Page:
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I can’t afford dental insurance and my teeth aren’t hurting…is a checkup really necessary?

Posted on by admin in Blog, General Dental Care, Restorative Dentistry

Absolutely!  Actually, without dental insurance to help you cover the cost of restorative dentistry, it’s as much or more important now for you to schedule regular visits to your dentist than ever.  Preventive dental care, including regular cleanings, is a must for you to save you money as well as potential pain and aggrevation.

Restorative dentistry, like fillings, crowns, or root canals, is required when small cavities or cracked teeth become bigger problems.  These are much more expensive to fix than the regular dental checkups that would prevent them.

Getting your teeth cleaned twice a year and having small cavities filled is far less expensive than waiting for a toothache to come along.  Often, by the time you have tooth pain, fixing the cause of the pain requires much more extensive work than keeping your teeth healthy along the way.  Visiting your dentist regularly for an exam, x-rays, and cleaning allows you to maintain a healthy smile.  Small problems, like a cavity requiring a filling, can be fixed before they become truly troublesome, requiring major restorative dentistry.  For example, a study in the November 2007 Journal of Periodontology (http://www.joponline.org/doi/abs/10.1902/jop.2007.070193) found that preventing periodontal disease may be one way to help lower your total health care expenses.  In the study, patients with severe periodontal disease had 21 percent higher health care costs as compared to those with no periodontal disease. Severe periodontal disease (periodontitis) involves bone loss and diminished tissue attachment around the teeth.  And since past research has shown that periodontal disease may lead to other serious health conditions, striving to maintain oral health may help diminish the need to incur additional health care expenses, and ultimately help reduce overall health care spending.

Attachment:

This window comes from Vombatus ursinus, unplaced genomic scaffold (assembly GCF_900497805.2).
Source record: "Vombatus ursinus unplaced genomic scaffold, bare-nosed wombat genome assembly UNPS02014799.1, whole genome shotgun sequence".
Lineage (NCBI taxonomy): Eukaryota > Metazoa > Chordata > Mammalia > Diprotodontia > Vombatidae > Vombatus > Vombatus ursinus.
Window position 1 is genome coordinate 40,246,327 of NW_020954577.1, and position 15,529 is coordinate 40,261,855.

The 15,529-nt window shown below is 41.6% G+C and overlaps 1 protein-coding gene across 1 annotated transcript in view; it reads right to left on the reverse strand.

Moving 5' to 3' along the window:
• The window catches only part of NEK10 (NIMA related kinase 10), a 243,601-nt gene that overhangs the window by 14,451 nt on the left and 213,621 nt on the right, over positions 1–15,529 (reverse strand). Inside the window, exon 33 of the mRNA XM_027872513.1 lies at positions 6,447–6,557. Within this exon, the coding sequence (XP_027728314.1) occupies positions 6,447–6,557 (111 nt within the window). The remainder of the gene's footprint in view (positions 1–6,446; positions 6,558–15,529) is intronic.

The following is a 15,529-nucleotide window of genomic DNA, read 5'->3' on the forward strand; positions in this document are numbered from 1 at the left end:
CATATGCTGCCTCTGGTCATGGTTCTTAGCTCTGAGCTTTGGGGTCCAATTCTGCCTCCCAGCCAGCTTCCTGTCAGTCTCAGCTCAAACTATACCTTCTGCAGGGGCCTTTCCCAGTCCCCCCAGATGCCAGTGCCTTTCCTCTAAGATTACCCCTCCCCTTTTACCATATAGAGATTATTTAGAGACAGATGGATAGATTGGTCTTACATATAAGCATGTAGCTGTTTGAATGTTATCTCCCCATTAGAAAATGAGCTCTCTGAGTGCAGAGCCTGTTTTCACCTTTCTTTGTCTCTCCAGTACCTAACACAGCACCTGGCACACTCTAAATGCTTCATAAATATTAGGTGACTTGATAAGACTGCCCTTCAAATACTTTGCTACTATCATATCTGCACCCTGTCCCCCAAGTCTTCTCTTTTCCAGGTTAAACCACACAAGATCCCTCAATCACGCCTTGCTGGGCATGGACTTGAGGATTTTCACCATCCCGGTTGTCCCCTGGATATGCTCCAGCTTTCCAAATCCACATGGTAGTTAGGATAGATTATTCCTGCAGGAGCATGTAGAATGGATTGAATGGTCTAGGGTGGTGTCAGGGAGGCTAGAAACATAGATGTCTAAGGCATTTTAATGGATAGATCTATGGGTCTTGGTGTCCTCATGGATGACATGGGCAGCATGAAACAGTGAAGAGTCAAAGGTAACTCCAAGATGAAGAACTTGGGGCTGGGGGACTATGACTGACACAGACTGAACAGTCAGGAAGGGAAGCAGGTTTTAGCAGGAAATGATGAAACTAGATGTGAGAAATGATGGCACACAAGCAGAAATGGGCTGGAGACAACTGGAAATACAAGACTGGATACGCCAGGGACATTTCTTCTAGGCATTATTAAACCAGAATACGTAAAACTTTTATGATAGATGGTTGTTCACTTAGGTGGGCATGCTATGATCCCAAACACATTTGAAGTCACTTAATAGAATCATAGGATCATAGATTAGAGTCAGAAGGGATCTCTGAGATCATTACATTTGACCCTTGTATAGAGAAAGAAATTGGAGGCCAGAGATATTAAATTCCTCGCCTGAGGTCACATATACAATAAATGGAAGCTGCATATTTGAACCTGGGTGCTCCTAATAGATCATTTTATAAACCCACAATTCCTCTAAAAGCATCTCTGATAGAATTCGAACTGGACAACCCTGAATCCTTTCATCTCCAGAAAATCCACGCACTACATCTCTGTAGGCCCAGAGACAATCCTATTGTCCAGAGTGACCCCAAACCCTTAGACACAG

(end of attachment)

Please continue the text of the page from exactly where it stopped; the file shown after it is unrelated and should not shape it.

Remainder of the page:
Typically, the expenses you’d incur with semi-annual exams and cleanings over three or four years would run you about the same expense as having a single crown!  More than 25 years of practical experience in our office and case studies like the one cited above have shown that folks who visit their dentist regularly spend much less money over time than those who wait for a toothache before making the call for a dental appointment. 

Moral to the story?  Find a dentist that you’re comfortable with and can trust, and visit him twice a year!

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